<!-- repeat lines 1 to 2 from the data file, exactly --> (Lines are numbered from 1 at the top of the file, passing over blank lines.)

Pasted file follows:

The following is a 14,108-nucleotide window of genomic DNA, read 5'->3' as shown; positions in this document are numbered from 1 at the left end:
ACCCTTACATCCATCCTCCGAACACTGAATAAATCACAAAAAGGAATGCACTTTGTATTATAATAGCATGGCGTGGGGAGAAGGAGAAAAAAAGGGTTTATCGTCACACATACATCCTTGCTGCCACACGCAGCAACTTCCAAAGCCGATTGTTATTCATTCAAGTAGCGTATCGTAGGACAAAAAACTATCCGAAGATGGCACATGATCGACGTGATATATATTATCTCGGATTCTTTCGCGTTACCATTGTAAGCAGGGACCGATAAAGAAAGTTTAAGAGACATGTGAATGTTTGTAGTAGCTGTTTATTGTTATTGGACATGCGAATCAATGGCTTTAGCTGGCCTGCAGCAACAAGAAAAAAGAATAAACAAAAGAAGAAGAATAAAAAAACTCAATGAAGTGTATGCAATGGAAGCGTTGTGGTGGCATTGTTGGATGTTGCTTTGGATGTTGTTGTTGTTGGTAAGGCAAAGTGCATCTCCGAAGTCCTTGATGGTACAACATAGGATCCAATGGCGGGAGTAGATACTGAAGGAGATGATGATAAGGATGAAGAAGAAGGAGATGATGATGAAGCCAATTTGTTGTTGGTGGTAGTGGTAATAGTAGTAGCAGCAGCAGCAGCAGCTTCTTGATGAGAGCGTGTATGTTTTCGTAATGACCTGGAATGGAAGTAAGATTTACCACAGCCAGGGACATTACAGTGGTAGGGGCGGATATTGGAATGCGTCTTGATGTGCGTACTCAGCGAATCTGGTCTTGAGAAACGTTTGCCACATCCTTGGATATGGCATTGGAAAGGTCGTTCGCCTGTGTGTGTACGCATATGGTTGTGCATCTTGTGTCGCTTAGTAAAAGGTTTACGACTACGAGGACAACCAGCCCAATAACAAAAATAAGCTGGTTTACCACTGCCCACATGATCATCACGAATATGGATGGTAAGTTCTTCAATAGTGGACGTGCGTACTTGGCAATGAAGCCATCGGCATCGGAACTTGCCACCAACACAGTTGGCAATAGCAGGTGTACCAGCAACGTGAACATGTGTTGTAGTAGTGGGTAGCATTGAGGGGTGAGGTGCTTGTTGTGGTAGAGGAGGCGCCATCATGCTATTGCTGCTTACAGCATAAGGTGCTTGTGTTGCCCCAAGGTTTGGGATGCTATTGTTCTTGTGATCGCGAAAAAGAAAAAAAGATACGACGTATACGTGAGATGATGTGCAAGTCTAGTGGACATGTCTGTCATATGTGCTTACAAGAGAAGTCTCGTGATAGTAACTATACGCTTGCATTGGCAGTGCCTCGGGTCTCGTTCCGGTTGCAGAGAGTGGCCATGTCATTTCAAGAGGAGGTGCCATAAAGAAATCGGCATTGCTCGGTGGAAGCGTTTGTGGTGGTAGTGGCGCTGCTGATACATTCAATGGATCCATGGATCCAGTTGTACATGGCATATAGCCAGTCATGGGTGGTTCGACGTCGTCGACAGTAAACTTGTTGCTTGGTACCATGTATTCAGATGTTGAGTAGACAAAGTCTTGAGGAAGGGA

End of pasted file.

The following is a 14,108-nucleotide window of genomic DNA, read 5'->3' as shown; positions in this document are numbered from 1 at the left end:
ACCCTTACATCCATCCTCCGAACACTGAATAAATCACAAAAAGGAATGCACTTTGTATTATAATAGCATGGCGTGGGGAGAAGGAGAAAAAAAGGGTTTATCGTCACACATACATCCTTGCTGCCACACGCAGCAACTTCCAAAGCCGATTGTTATTCATTCAAGTAGCGTATCGTAGGACAAAAAACTATCCGAAGATGGCACATGATCGACGTGATATATATTATCTCGGATTCTTTCGCGTTACCATTGTAAGCAGGGACCGATAAAGAAAGTTTAAGAGACATGTGAATGTTTGTAGTAGCTGTTTATTGTTATTGGACATGCGAATCAATGGCTTTAGCTGGCCTGCAGCAACAAGAAAAAAGAATAAACAAAAGAAGAAGAATAAAAAAACTCAATGAAGTGTATGCAATGGAAGCGTTGTGGTGGCATTGTTGGATGTTGCTTTGGATGTTGTTGTTGTTGGTAAGGCAAAGTGCATCTCCGAAGTCCTTGATGGTACAACATAGGATCCAATGGCGGGAGTAGATACTGAAGGAGATGATGATAAGGATGAAGAAGAAGGAGATGATGATGAAGCCAATTTGTTGTTGGTGGTAGTGGTAATAGTAGTAGCAGCAGCAGCAGCAGCTTCTTGATGAGAGCGTGTATGTTTTCGTAATGACCTGGAATGGAAGTAAGATTTACCACAGCCAGGGACATTACAGTGGTAGGGGCGGATATTGGAATGCGTCTTGATGTGCGTACTCAGCGAATCTGGTCTTGAGAAACGTTTGCCACATCCTTGGATATGGCATTGGAAAGGTCGTTCGCCTGTGTGTGTACGCATATGGTTGTGCATCTTGTGTCGCTTAGTAAAAGGTTTACGACTACGAGGACAACCAGCCCAATAACAAAAATAAGCTGGTTTACCACTGCCCACATGATCATCACGAATATGGATGGTAAGTTCTTCAATAGTGGACGTGCGTACTTGGCAATGAAGCCATCGGCATCGGAACTTGCCACCAACACAGTTGGCAATAGCAGGTGTACCAGCAACGTGAACATGTGTTGTAGTAGTGGGTAGCATTGAGGGGTGAGGTGCTTGTTGTGGTAGAGGAGGCGCCATCATGCTATTGCTGCTTACAGCATAAGGTGCTTGTGTTGCCCCAAGGTTTGGGATGCTATTGTTCTTGTGATCGCGAAAAAGAAAAAAAGATACGACGTATACGTGAGATGATGTGCAAGTCTAGTGGACATGTCTGTCATATGTGCTTACAAGAGAAGTCTCGTGATAGTAACTATACGCTTGCATTGGCAGTGCCTCGGGTCTCGTTCCGGTTGCAGAGAGTGGCCATGTCATTTCAAGAGGAGGTGCCATAAAGAAATCGGCATTGCTCGGTGGAAGCGTTTGTGGTGGTAGTGGCGCTGCTGATACATTCAATGGATCCATGGATCCAGTTGTACATGGCATATAGCCAGTCATGGGTGGTTCGACGTCGTCGACAGTAAACTTGTTGCTTGGTACCATGTATTCAGATGTTGAGTAGACAAAGTCTTGAGGAAGGGA